Vul. Glinky, 5 – residential building (villa)

ID: 2392

This two-storied house was built in 1903-1904 under a project designed by architect Artur Schleyen as a private villa of Antoni Stefanowicz, a renowned artist. The architecture of the villa combines contemporary designs with Neo-Gothic décor. It is an architectural monument (protection number 1227).


Boczna Kadecka (now Hlinky) street, which was laid in the early 19th c., was at one time considered one of the most prestigious streets in the city. Located in a beautiful green area on the northern slopes of the Vuletski hills, it was in the first half of the 20th c. that it was built up with villas, Neo-Gothic at first (houses 1a, 5, 7), and Functionalist-style ones later, in the 1930s.

In 1913 the street was named in honor of the Polish magnate family of Herburt. During the German occupation in 1943-1944 it was called Maienѕtraѕѕe, and in 1945 it was named after Mikhail Glinka (1804-1857), a Russian composer (Melnyk, 2008, 173).

The projects of the three Neo-Gothic villas were designed by architect Artur Schleyen, including the villa number 5 owned by artist Antoni Stefanowicz. At that time this villa’s address was Boczna Kadecka 4 or conscription number 1601 ¼. The project of the villa was approved by the Lviv Magistrate on 26 November 1903; its construction was completed on 24 September of the following year (DALO 2/1/2261).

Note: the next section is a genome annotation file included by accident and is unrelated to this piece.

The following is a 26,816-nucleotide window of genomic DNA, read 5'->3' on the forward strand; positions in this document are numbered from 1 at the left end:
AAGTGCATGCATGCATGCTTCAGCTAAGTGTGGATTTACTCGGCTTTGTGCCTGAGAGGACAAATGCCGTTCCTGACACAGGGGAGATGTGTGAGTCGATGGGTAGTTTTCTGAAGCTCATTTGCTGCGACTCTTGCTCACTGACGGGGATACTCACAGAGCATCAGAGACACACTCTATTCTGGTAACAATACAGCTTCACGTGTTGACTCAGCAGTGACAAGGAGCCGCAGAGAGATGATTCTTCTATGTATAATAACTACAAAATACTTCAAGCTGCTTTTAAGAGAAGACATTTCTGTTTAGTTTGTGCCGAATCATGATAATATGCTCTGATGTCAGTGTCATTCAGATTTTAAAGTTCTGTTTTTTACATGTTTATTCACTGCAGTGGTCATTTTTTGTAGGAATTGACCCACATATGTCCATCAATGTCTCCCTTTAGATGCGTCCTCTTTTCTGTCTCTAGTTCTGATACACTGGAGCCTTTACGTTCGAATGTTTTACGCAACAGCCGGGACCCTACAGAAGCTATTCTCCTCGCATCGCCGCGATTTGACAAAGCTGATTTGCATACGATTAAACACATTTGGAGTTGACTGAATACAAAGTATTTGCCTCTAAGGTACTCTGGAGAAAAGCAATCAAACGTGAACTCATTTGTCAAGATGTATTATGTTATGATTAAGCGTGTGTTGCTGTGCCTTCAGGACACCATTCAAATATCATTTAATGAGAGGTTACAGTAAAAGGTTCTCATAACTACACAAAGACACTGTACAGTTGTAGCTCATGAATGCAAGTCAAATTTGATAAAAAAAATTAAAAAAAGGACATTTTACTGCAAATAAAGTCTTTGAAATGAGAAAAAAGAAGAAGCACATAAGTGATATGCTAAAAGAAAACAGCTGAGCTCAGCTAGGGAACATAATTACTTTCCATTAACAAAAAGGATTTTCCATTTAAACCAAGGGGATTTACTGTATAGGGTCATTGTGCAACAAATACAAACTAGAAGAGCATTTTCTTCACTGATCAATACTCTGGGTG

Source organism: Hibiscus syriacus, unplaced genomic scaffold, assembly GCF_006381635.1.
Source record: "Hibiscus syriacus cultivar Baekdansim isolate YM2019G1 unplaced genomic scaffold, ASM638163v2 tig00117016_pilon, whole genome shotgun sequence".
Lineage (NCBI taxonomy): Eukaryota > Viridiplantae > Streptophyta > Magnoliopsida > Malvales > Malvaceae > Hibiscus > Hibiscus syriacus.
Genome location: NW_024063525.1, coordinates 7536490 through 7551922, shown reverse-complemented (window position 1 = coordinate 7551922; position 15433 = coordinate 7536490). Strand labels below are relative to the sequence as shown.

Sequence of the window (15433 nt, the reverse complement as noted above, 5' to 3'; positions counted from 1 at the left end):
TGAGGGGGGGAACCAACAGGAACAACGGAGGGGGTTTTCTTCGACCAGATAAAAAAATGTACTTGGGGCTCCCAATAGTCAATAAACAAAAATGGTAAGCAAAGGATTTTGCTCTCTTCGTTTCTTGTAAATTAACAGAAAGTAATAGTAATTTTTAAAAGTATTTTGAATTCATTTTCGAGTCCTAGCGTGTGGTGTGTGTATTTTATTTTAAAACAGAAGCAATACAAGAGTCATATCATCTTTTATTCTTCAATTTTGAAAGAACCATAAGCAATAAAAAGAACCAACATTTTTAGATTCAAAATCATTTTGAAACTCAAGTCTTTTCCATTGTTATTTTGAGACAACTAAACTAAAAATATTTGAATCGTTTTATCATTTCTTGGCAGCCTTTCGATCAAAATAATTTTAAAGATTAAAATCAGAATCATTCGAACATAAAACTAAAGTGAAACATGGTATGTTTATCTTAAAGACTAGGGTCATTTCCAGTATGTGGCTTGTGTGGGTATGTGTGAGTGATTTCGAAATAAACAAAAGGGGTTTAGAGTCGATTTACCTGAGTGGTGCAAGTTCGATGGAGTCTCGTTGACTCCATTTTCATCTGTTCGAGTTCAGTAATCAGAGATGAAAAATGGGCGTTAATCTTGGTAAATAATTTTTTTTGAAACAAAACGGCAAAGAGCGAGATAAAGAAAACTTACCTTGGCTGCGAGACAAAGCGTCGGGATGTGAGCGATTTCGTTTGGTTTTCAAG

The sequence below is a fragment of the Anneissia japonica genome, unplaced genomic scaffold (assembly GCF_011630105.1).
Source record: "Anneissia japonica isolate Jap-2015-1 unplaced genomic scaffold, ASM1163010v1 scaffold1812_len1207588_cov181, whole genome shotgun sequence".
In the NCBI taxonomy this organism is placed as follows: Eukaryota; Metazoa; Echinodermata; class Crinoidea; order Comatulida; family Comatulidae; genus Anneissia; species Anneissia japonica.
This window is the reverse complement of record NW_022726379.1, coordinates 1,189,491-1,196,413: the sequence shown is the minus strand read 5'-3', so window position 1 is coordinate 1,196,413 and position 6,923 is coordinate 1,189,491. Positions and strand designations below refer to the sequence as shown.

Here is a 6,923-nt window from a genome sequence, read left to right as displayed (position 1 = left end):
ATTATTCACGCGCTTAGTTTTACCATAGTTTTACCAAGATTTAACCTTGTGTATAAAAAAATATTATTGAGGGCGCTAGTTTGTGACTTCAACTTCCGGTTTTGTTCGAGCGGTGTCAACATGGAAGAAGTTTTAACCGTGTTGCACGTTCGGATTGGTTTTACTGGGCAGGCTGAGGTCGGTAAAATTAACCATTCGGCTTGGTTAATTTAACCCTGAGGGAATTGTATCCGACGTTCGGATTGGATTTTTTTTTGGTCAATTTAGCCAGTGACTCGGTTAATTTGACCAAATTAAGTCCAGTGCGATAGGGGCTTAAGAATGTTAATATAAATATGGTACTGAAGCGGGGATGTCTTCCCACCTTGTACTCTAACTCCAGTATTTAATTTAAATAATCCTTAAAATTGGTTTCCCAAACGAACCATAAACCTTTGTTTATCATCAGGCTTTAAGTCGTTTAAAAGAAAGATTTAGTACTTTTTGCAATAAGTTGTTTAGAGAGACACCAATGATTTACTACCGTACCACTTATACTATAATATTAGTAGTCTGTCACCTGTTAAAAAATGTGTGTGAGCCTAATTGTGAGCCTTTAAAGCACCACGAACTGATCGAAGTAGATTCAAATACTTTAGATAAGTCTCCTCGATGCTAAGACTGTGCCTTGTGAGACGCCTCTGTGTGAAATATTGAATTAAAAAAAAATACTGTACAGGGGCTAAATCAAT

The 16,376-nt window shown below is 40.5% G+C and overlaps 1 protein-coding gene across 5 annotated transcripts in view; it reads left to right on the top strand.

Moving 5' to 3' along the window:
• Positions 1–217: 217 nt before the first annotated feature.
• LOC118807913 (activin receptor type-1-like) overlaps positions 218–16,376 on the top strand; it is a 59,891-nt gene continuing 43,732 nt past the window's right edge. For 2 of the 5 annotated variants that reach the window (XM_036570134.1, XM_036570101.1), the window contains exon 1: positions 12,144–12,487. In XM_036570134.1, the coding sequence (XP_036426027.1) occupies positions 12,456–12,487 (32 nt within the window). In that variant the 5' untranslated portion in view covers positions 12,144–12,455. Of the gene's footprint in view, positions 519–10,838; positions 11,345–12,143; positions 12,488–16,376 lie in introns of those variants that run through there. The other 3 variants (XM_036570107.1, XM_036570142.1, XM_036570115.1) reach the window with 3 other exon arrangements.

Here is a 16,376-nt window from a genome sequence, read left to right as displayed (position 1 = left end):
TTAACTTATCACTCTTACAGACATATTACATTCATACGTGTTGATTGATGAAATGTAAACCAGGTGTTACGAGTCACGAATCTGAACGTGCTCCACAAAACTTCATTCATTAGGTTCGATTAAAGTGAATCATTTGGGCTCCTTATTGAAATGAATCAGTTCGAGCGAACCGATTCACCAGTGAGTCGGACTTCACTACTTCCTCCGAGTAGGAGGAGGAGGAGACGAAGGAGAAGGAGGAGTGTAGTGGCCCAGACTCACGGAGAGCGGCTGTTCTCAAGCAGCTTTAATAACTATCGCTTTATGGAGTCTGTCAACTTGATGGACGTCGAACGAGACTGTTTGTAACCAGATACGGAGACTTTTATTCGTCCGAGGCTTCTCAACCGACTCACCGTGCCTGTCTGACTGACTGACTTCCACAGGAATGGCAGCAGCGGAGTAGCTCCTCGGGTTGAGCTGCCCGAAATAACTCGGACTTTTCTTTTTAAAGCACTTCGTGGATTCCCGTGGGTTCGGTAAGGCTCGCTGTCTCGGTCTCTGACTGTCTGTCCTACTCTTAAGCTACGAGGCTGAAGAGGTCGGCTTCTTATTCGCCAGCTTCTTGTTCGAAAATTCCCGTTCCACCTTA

Probably, after the death of Stefanowicz in 1929 the villa became owned by Kazimierz Bartel and Maria Bartlowa, well-known Polish politicians. They appear as homeowners in documents from 1935: in that year architect Andrzej Frydecki was commissioned by the owner to design a project of the villa rearrangement (DALO 2/1/2261).

Today the house is used for dwelling purposes, it is divided into apartments.


The villa is located separately amidst residential houses dating back to the late 19th - early 20th c., to the south of the city center. Its west façade overlooks Hlinky street. The plot is encircled by a fence, which serves as a retaining wall due to an elevation drop between the street and the plot.

As regards the plot configuration, it had a rectangular shape, which is indicated in the design drawings. There is an elevation drop between the plot territory and the street. The villa is located separately closer to the street. A recreation area near the villa is divided by paths, there is also a doorgarden and a utility zone there.

According to the 1903 design drawing,  one could enter the villa’s ground floor rectangular lobby, where a staircase was arranged, with the following premises grouped around: a pantry, a kitchen, from where a toilet and a bathroom could be entered, as well as a dining room, a living room, and a study. There was a door leading to the garden in the kitchen, on the north side. The staircase connected the basement, the ground floor and the second floor. There were bedrooms, a toilet, a bathroom, and terraces on the second floor. In the second floor hall, there are also stairs leading to the attic. In the basement, there were the caretaker’s room, a laundry and an ironing room, a toilet and cellars.